The notion of consolidation is ubiquitous in both the natural and financial world. With respect to housing markets and mortgage rates, consolidation refers to a pause in recent movement—a ‘leveling-off.’ It can be the result of a trend that has simply run out of steam, or it can be a way for markets to batten down the hatches ahead of an expected storm.
Given that financial markets like liquidity (an ample supply of interested buyers and sellers) the Thanksgiving holiday week begins a storm, of sorts, that typically results in consolidation. Incidentally, all bets are off during the storm itself (essentially next week through the New Year), but on the approach, markets tend to consolidate.
This year is no exception as bond markets began taking a break from their recent run toward higher rates this week (i.e. rates moved a bit lower). In the true spirit of consolidation, rates also haven’t been eager to move back below their most recent plateau seen just before the last jobs report. They’ve merely cooled off and are now considering their next move. The terror attacks in Paris and this week’s release of the Minutes from the last Fed meeting only increased motivation for a cautionary pause.
When it comes to consolidation in housing markets, we’re dealing with a much longer time scale. Housing data has been generally improving throughout the recovery, but is finally showing signs of leveling off—at least in some sectors. It’s too soon to definitively tell if this is part of the normal seasonal pull-back that follows the summer buying season, but some year-over-year numbers raise that concern.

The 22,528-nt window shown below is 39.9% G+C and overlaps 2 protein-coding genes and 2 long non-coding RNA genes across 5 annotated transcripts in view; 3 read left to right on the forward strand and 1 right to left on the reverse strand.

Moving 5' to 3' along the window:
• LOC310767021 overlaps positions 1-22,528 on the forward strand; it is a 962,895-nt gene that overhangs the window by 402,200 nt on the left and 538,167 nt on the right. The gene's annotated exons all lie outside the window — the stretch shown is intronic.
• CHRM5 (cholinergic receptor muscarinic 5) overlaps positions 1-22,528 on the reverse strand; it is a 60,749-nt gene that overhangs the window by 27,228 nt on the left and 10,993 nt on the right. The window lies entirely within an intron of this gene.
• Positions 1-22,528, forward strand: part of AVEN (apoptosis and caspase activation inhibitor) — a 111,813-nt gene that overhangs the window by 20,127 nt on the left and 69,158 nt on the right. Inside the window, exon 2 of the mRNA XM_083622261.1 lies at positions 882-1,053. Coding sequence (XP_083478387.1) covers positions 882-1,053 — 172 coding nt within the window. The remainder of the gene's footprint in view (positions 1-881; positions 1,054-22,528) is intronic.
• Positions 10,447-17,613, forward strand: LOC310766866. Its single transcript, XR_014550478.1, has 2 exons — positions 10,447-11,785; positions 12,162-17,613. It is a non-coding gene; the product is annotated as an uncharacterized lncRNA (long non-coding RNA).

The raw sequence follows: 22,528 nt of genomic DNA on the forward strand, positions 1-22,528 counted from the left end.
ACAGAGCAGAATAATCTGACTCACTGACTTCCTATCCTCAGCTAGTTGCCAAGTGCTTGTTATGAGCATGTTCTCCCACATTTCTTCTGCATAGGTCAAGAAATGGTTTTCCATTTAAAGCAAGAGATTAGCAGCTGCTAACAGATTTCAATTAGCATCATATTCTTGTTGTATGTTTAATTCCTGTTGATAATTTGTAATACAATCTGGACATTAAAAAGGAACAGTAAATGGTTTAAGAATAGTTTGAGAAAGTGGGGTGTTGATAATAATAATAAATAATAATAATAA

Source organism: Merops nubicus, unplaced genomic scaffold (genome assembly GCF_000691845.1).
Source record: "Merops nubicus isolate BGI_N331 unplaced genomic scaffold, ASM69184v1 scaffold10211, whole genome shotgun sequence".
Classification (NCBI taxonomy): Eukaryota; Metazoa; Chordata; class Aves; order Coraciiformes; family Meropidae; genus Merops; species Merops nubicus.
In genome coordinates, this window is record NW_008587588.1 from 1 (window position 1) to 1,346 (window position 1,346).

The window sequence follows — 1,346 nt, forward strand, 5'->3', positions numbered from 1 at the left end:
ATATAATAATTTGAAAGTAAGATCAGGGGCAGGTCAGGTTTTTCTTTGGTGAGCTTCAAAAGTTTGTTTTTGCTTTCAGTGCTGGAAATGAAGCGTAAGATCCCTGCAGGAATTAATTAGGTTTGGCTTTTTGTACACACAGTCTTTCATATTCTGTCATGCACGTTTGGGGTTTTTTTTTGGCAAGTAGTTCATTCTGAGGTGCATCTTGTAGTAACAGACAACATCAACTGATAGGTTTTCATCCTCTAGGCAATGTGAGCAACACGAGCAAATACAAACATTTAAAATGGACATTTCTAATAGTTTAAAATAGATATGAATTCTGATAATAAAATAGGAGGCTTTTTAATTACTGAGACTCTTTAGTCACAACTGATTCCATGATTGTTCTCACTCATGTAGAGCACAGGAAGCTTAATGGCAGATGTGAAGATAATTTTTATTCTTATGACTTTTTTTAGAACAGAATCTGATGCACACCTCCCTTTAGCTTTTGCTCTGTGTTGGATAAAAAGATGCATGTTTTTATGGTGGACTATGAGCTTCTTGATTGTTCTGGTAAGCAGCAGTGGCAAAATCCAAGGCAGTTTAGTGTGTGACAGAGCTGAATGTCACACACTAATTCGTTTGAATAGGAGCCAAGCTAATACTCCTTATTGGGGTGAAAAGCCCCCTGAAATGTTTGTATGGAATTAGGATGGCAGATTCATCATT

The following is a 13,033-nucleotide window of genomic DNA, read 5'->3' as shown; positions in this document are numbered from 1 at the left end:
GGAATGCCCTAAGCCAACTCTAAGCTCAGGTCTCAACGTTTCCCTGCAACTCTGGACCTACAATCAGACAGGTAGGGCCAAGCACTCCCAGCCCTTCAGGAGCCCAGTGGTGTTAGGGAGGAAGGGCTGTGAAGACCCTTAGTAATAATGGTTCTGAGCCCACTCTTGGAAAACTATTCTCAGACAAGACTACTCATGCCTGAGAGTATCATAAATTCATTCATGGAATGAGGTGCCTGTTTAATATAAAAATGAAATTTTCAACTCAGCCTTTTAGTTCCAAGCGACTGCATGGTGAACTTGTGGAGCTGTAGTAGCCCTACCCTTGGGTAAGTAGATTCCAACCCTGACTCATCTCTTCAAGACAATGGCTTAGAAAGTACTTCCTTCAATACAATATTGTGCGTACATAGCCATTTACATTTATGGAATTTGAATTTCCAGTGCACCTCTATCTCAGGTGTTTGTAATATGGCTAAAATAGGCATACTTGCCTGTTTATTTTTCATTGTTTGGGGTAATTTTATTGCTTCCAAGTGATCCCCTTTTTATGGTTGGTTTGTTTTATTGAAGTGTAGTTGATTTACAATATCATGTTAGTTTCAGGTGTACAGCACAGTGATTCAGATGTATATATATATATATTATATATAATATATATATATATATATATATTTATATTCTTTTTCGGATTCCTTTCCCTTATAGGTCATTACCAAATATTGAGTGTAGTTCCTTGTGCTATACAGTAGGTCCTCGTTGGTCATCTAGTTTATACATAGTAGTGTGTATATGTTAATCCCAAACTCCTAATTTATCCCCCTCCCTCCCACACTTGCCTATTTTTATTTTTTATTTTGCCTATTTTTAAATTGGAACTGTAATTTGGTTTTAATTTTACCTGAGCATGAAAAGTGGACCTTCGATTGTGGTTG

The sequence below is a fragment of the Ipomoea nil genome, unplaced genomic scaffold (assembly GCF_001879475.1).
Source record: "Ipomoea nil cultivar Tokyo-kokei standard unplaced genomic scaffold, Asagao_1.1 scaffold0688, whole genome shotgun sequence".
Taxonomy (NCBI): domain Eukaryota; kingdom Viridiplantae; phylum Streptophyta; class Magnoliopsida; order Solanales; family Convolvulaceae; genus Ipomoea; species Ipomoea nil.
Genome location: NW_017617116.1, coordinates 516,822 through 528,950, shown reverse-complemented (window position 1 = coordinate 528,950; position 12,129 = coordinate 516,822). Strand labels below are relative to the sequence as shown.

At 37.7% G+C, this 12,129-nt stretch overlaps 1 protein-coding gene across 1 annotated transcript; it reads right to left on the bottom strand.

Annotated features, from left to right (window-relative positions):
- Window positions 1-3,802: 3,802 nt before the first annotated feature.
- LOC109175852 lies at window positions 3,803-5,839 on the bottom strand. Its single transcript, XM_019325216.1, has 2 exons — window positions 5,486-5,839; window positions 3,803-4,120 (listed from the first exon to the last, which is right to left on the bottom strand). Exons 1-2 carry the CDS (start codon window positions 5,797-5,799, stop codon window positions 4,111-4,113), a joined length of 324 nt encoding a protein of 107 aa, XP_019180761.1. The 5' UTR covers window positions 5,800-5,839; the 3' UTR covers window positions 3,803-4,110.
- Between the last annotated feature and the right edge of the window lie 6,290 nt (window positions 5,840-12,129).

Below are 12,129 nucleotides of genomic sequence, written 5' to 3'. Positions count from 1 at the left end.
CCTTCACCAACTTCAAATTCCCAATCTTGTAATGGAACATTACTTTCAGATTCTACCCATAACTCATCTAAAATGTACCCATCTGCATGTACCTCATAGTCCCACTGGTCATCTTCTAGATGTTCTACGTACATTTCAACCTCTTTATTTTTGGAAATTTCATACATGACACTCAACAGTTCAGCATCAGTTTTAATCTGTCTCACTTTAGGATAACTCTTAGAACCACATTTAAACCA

Particularly, a recent Redfin report suggests that housing slowed down more than typical seasonality would suggest in October. Housing Starts also lost ground due to a big slow-down in multi-family construction. The net effect was the first year-over-year decline since March.
Elsewhere, the housing news is more balanced. For instance, even as builder confidence pulled back sharply this month, it remains in a general uptrend, and well above last year’s levels.
FHA announced a much improved outlook in its financial strength, reaching its capital ratio goal more than a year ahead of its goal. There has been some speculation that this could affect mortgage insurance premiums (MIPs) in the future. At the very least, it should help ensure stable MIPs for the foreseeable future.